Pythagorean triples then exist because all arithmetic operations are carried out within the coefficients of their respective vectors, with no interactive operations between coefficients of the vectors as specific instances of counting.

For example,

Pythagorean Triples are the reason that Fermat specified n>2 in his theorem.

(From the perspective of STR, it means that light-on-light interactions are not included in the analysis.)

4. ## Re: Fermat's Theorem, Relativity, Quantum Field Theory

THis is mathematics, Relaitivty and quantum mechanics is wholy irrelevant to the field.

5. ## Re: Fermat's Theorem, Relativity, Quantum Field Theory

For example, for Pythagorean Triples, , where the factor of is a result of the metric of the relativistic unit circle being one dimension () for positive integers.

6. ## Re: Fermat's Theorem, Relativity, Quantum Field Theory

Originally Posted by BuleriaChk
Pythagorean Triples

Pythagorean Triples exist because all arithmetic operations are carried out within the confines of each coefficient number line of the individual vectors.

The point is that the arithmetic operation of multiplication (interaction) of terms within the coefficients of each vector (e.g. ab) does not apply to Pythagorean Triples, even though the it appears that way in a triangle diagram; the equation for Pythagorean Triples, because , and because the products with exponents only are calculated independently for each vector.

(In Fermat's theorem, that means the terms and are the only terms that are non-interactive, but all the other terms in the Binomial expansion are products of a and b).

Pythagorean triples then exist because all arithmetic operations are carried out within the coefficients of their respective vectors, with no interactive operations between coefficients of the vectors as specific instances of counting.

For example,

Pythagorean Triples are the reason that Fermat specified n>2 in his theorem.

(From the perspective of STR, it means that light-on-light interactions are not included in the analysis.)
Your entire argument is bogus, because we know that there are numbers c, a, and b where .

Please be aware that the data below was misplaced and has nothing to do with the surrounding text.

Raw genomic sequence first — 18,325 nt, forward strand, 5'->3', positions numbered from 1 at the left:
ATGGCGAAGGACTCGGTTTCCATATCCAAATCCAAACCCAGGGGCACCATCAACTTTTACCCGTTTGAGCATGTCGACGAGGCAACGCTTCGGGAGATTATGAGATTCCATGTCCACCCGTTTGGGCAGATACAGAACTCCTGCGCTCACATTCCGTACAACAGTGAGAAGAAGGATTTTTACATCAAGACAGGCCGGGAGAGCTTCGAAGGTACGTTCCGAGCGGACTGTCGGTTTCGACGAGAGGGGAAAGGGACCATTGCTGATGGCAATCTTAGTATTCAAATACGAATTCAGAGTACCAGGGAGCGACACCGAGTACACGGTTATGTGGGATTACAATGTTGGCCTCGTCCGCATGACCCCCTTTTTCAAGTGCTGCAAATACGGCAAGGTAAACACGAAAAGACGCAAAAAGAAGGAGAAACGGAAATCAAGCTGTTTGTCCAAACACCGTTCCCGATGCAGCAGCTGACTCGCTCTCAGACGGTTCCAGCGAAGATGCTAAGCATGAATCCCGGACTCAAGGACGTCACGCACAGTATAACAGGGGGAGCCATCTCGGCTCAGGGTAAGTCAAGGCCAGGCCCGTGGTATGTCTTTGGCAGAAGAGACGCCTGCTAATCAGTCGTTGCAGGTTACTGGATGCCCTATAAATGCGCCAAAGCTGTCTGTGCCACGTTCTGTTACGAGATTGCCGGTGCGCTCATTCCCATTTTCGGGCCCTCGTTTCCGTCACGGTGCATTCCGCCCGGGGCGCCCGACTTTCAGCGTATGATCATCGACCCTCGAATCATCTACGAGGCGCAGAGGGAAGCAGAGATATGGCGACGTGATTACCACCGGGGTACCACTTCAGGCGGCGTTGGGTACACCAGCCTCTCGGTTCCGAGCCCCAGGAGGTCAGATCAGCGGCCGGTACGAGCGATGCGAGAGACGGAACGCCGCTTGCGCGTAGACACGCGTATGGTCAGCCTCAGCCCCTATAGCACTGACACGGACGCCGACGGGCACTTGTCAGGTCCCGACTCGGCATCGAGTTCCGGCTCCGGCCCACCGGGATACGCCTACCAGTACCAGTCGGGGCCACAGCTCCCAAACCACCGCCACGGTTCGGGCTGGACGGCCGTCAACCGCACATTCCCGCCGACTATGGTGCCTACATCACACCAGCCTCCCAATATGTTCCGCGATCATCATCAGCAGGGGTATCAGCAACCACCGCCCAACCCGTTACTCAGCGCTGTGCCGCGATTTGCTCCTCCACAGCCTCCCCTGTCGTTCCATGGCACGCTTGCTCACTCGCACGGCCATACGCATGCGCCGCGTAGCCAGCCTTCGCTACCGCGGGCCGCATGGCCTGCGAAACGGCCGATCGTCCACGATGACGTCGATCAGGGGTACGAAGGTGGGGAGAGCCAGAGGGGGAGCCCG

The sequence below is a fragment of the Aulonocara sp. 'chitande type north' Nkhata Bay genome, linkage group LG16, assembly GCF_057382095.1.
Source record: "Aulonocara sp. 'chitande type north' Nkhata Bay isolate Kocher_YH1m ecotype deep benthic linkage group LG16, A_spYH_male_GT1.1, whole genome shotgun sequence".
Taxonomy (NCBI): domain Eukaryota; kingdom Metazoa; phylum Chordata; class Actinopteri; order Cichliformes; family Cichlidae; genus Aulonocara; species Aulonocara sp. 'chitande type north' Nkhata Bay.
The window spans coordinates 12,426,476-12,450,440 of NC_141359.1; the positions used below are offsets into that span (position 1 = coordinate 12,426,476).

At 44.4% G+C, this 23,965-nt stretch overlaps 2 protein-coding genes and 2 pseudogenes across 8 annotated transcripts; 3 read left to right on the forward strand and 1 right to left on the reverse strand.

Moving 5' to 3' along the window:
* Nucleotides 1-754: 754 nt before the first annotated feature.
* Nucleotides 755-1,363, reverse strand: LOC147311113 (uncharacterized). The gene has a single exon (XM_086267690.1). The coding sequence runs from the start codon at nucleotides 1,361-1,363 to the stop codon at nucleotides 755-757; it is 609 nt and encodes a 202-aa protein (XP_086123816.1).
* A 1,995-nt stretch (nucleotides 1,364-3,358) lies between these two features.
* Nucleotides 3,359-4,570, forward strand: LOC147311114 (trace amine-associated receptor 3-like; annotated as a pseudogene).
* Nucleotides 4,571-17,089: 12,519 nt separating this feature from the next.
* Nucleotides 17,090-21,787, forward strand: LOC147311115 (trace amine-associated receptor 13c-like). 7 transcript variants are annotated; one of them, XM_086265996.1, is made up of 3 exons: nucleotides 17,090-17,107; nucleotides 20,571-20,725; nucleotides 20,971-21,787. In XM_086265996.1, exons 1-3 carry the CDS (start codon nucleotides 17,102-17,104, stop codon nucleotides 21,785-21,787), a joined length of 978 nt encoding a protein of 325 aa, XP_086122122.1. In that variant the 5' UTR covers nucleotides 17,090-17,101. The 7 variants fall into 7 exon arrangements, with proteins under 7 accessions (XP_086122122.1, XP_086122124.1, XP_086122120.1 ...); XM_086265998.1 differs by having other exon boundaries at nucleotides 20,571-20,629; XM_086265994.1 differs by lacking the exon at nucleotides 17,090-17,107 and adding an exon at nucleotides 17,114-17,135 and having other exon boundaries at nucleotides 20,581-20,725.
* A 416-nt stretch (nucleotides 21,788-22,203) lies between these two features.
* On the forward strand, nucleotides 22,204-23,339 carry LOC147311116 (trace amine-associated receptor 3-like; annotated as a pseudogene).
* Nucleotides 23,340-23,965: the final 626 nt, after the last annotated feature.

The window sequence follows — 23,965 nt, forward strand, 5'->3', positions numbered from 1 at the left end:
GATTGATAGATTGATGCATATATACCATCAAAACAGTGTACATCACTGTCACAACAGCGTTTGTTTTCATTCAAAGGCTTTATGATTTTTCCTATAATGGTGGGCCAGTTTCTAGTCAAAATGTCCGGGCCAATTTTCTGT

In fact, for any positive integer n, and any a and any b, there is always a c where .

7. ## Re: Fermat's Theorem, Relativity, Quantum Field Theory

Originally Posted by grapes
Your entire argument is bogus, because we know that there are numbers c, a, and b where .

In fact, for any positive integer n, and any a and any b, there is always a c where .
I edited post#15.

You keep braying "bogus" like a donkey without any idea WTF what you are talking about.

There may be a number c, but it is not an integer unless it is a member of a Pythagorean Triple if a and b are integers. All three must be positive integers (and n>2) for Fermat's theorem to apply.

The Binomial Theorem is valid even for positive real numbers that are not integers, if there is scaling (i.e. multiplicative products between independent numbers (a,b) or (x, y) or (c,v) STR provides a linear scaling (ct,vt') between the numbers... which emphasizes their roles as vectors (hence, a "space-time" diagram with orthogonal axes..) That's why the coefficients of vectors are called scalars; the multiplicative product ab (or ct) "scales" a in terms of b, so it is a relation between metrics.

The equation is the equation of a circle, but it could also be a relation between the areas of three circles or three squares .... But there are no interactive terms such as xy in the equation.

There is no metric scaling because the metric is the same on a single number line (in a single dimension), and the values on each side of the equality refer to the same unique integer always.

(One can eliminate the interactive terms in two dimensions by which adds and subtracts an imaginary interaction from the equation)... This is possible because the dot product applies, so that (there is no scaling since the axes are orthogonal).

One cannot eliminate terms like in the Binomial Expansion by that method for n > 2, p < n, q < n so rem(a,b,n)>0. (Some of the terms will be imaginary and/or negative in rem(a,b,n) because of the different degrees of a and b in the terms.)

8. ## Re: Fermat's Theorem, Relativity, Quantum Field Theory

Originally Posted by BuleriaChk
I edited post#15.

You keep braying "bogus" like a donkey without any idea WTF what you are talking about.